Radio Shack


Story by Rita Goldman | Photography by Barry Frankel & John Giordani

There’s a promontory on Maui’s north shore, between Ho‘okipa Beach Park and Maliko Gulch, where a small concrete structure looks out to sea. A few cattle graze in the surrounding pasture, and fishermen occasionally shortcut through it on their way to the ocean. But mostly, the site is abandoned.

Folks who regularly drive Hana Highway watch for that structure, because every week or two, somebody repaints it. The skill of the muralists varies widely, as does the subject matter, from illustrations to political statements, birthday greetings to memorials, and the occasional rude comment that happily never lasts long. That blockhouse has become a concrete social media site — an ad hoc billboard on an island that doesn’t allow them.

Technically, the only people authorized to use the blockhouse are members of the Maui Amateur Radio Club, and they only do so during Field Day, says club president Tom Worthington.

“Field Day is sponsored by the Amateur Radio Relay League, the organization for radio clubs in the U.S. The last full weekend in June, clubs and individuals set up stations and make as many contacts with other stations as they can. We set up radios at the blockhouse Friday night and operate Saturday and Sunday. This year we made about 3,200 contacts!”

Why this site? Tradition, says Worthington. “The Navy used it during World War II as a radio station to communicate with the mainland. The equipment was in the blockhouse. A Quonset hut on the concrete pad was the barracks for the operators.

“The Maui Amateur Radio Club has been using the site since at least the mid-1950s. Our institutional memory only goes back that far. It’s close to water, which is good for radio propagation, and far from power lines, so there’s low noise.” And there’s room for public participation; on Field Day, the site is open to everyone.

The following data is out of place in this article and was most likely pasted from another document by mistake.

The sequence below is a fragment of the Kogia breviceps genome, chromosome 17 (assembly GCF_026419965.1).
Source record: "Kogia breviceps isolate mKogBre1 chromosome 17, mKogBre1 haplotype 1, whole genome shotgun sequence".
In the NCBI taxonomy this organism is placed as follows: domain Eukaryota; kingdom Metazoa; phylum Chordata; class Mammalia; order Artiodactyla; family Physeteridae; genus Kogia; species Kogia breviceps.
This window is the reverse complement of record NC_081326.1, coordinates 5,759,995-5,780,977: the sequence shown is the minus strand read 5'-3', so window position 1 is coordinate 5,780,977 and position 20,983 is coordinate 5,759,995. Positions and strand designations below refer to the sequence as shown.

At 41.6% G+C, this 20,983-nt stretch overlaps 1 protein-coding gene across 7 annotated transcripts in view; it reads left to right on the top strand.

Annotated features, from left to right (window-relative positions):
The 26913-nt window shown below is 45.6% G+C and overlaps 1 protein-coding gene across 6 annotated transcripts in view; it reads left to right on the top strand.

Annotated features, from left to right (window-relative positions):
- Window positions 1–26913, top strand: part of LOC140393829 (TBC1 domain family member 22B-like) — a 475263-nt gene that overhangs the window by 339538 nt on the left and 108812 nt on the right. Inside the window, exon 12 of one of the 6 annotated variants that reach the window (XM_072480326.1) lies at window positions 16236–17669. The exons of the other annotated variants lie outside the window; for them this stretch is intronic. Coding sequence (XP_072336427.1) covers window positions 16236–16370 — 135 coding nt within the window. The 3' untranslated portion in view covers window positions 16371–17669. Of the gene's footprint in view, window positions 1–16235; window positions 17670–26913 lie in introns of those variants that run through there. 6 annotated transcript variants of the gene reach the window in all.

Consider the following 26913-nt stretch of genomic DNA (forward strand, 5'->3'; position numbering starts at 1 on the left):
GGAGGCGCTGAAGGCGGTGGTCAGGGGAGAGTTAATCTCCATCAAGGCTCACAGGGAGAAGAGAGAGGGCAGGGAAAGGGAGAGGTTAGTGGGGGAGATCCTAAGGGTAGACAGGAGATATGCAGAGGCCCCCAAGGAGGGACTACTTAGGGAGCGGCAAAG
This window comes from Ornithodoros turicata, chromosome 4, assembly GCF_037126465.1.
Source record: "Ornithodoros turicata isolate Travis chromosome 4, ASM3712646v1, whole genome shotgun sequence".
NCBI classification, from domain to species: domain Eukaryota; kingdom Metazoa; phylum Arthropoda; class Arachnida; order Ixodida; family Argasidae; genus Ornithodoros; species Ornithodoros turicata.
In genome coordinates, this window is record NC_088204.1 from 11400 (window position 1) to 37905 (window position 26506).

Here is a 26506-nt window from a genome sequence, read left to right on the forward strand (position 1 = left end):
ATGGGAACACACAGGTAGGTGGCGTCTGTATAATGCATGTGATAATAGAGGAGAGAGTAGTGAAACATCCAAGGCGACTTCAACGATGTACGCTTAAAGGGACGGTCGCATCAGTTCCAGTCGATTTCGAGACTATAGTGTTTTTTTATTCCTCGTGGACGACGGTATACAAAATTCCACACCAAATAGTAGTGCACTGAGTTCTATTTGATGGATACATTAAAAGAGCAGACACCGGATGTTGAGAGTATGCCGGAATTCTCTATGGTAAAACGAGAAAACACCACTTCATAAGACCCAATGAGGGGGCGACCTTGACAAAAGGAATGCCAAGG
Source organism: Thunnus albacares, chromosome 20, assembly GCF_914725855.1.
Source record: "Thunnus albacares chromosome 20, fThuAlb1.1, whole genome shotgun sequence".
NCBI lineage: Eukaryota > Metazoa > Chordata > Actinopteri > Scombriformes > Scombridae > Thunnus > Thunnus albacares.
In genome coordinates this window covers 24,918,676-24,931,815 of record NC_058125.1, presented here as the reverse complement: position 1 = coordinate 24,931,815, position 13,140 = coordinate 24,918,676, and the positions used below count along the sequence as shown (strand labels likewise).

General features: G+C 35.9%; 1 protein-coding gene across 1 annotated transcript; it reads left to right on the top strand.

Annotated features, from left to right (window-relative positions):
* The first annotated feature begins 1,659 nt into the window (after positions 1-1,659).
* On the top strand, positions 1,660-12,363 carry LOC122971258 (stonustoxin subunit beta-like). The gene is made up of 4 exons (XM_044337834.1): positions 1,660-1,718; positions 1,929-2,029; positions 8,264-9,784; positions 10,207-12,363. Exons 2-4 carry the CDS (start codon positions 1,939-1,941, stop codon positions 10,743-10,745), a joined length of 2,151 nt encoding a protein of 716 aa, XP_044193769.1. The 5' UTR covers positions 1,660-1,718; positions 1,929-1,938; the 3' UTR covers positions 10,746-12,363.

The rest of the year, the club meets monthly “to talk about geeky stuff,” says Worthington. And because ham-radio operators can often stay in touch when other forms of communication go down, the club maintains a couple of radios in the county building’s basement emergency center. “If the center is opened, one of our members will go and offer backup services.”

Club members also paint the blockhouse during Field Day, and clean up inside and out. The rest of the year . . . well, you have to be a little amazed that you never see the other muralists at work. At least I never have, and I’ve been driving that route for decades. I’d guess they’re menehune, except that some folks leave behind open paint cans and other garbage, something I can’t imagine even mythical Hawaiians doing.

You know what they say. People who live in glass houses shouldn’t throw stones. And people who paint stone houses ought to show class.

Learn more about the Maui Amateur Radio Club at


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